Olinks provide the tremendous power of cross referencing between documents, but they have a price. Olinks introduce dependencies between documents that are not an issue with standalone documents. The documents in a collection must "play together", and so they must follow a few rules.
If you change a document, you should always regenerate its
target.db data file. Once a collection is set up, this step is most easily done by processing a modified document with the parameter
collect.xref.targets set to the value
yes. That will make two passes through the document, the first
to regenerate the target data file and the second to generate the
If you change a document, then you may need to reprocess other documents that make cross references to that data file. Such dependencies are most easily tracked using Makefiles or Ant tasks, so the update process can be automated.
The output locations specified in the
sitemap element in the target database document must match where the HTML output actually lands. If they don't match, then the hot links you generate between documents won't reach the actual documents.
Whatever DocBook stylesheet (standard or customized) that you use to process a document for output should also be used to process the document for extracting the target data. Only then can you be sure that the style and content of the cross references will match the document.
If you use profiling (conditional text), you need to keep your target data separate for the different profiles. See the section “Olinks with profiling (conditional text)” for how to do that.
One of the most powerful features of the olink system is the
sitemap in the target database document. The sitemap is an XML structure that parallels the directory structure of your HTML output tree. By recording the output locations for all the documents in your olink database, the stylesheet can compute relative
hrefs for links between any two documents. The stylesheets compute the correct number of
../ steps to move up, and the right sequence of directory names to move down to locate a file. Relative
hrefs make your HTML highly portable, as long as you keep the same directory structure when you move the files.
Keep in mind that the sitemap records the HTML output hierarchy, not the XML source hierarchy. The location of your XML documents does not matter. Creating an output sitemap requires advanced planning for your document collection. You need to decide the name and location of each directory containing output. If you change where you put your HTML files, be sure to update your sitemap as well.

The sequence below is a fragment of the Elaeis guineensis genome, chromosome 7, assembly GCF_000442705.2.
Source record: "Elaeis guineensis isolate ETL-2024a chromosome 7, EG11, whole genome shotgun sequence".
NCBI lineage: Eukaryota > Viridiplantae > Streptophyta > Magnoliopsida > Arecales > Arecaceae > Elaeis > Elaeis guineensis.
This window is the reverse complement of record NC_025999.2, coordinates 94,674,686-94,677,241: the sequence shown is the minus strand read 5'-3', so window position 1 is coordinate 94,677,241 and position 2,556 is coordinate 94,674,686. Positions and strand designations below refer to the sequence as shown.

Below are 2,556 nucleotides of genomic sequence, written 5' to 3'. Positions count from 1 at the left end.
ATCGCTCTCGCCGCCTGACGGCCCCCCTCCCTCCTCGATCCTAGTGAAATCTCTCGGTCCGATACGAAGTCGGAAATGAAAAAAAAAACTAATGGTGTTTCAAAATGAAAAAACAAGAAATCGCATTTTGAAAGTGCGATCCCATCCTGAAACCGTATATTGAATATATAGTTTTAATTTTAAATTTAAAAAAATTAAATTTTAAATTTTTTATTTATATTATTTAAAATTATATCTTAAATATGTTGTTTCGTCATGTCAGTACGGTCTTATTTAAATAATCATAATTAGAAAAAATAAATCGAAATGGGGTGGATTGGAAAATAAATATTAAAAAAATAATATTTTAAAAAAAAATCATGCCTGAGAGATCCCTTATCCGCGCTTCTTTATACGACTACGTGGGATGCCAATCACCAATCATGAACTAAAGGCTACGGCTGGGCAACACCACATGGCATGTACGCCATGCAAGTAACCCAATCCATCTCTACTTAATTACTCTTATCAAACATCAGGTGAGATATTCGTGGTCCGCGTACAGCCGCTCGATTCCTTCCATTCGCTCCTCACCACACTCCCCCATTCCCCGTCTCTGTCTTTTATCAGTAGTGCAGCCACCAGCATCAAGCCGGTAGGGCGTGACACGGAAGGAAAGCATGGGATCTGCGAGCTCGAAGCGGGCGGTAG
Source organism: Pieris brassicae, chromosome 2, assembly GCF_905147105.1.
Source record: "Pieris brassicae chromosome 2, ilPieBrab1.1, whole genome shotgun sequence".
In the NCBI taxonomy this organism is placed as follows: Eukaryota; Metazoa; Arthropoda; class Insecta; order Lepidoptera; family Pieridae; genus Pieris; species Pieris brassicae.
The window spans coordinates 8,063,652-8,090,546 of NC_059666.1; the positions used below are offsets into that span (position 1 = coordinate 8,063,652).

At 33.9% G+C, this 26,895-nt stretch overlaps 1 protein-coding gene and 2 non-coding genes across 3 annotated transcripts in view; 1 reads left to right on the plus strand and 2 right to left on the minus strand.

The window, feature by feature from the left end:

For the sitemap to work, you have to set the
current.docid parameter for each document you process. You set the
parameter value to the
targetdoc identifier for the current document. That informs the
stylesheet of the starting point for computing relative references,
since that information is not recorded in the document itself.
Here are some guidelines for understanding the sitemap feature. See Example 23.1, “Target database document” for examples.
The output directory hierarchy is represented by nested
dir elements in the sitemap. Each
name attribute must match the name of its output directory. Thus a sequence of
dir descendants can represent part of a pathname.
dir element can also contain a
document element. A typical setup will have terminal
dirs containing a single
document element, especially if that document is chunked. But a
dir element can contain a
document element and other
dir elements, if that is your directory structure.
targetdoc attribute value is the same document identifier used for olinking to that document. This identifier keys the stylesheet to the current document's location in the sitemap so it can compute relative paths from there to other documents.
The content of each
document element is the set of target data collected for that document. This is usually inserted as a system entity reference, although XInclude can be used as well (see the section “Using XInclude in the database document”).
Non-chunked documents may need a
baseuri attribute on their
document element to indicate the HTML filename. This is necessary if the
olink.base.uri parameter was not used to provide the same
collecting the document's target data. Don't use both the parameter
and the attribute, or both will appear in the generated hrefs.
sitemap element itself contains a single top-level
dir that serves as a container for the other
dir elements. The top-level
name attribute is irrelevant, since it is never used in
hrefs (it is always represented by
A directory can contain the output for more than one document. Expressed in the sitemap, this means a
dir element can contain more than one
document element. This feature is most useful for putting together several non-chunked documents. Chunked documents run the risk of duplicate filenames that would overwrite each other.
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